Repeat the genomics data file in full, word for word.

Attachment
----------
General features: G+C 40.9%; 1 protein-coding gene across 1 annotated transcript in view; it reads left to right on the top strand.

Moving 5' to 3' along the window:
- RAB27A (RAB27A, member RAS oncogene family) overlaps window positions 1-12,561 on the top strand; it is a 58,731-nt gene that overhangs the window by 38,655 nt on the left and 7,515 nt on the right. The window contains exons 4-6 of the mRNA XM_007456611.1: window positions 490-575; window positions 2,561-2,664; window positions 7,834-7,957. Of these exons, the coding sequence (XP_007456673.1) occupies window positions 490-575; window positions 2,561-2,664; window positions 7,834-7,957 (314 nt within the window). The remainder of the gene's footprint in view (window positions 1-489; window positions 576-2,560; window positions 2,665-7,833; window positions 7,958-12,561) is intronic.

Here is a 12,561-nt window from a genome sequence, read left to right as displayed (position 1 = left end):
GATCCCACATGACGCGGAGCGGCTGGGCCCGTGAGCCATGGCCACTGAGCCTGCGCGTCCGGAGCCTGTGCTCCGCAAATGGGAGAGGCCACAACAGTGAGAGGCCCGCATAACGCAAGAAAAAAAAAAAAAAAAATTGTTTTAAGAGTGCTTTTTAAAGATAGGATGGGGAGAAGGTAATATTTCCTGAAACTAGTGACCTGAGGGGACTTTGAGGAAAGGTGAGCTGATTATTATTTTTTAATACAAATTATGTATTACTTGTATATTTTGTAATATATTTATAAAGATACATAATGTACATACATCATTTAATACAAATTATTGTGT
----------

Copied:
General features: G+C 40.9%; 1 protein-coding gene across 1 annotated transcript in view; it reads left to right on the top strand.

Moving 5' to 3' along the window:
- RAB27A (RAB27A, member RAS oncogene family) overlaps window positions 1-12,561 on the top strand; it is a 58,731-nt gene that overhangs the window by 38,655 nt on the left and 7,515 nt on the right. The window contains exons 4-6 of the mRNA XM_007456611.1: window positions 490-575; window positions 2,561-2,664; window positions 7,834-7,957. Of these exons, the coding sequence (XP_007456673.1) occupies window positions 490-575; window positions 2,561-2,664; window positions 7,834-7,957 (314 nt within the window). The remainder of the gene's footprint in view (window positions 1-489; window positions 576-2,560; window positions 2,665-7,833; window positions 7,958-12,561) is intronic.

Here is a 12,561-nt window from a genome sequence, read left to right as displayed (position 1 = left end):
GATCCCACATGACGCGGAGCGGCTGGGCCCGTGAGCCATGGCCACTGAGCCTGCGCGTCCGGAGCCTGTGCTCCGCAAATGGGAGAGGCCACAACAGTGAGAGGCCCGCATAACGCAAGAAAAAAAAAAAAAAAAATTGTTTTAAGAGTGCTTTTTAAAGATAGGATGGGGAGAAGGTAATATTTCCTGAAACTAGTGACCTGAGGGGACTTTGAGGAAAGGTGAGCTGATTATTATTTTTTAATACAAATTATGTATTACTTGTATATTTTGTAATATATTTATAAAGATACATAATGTACATACATCATTTAATACAAATTATTGTGT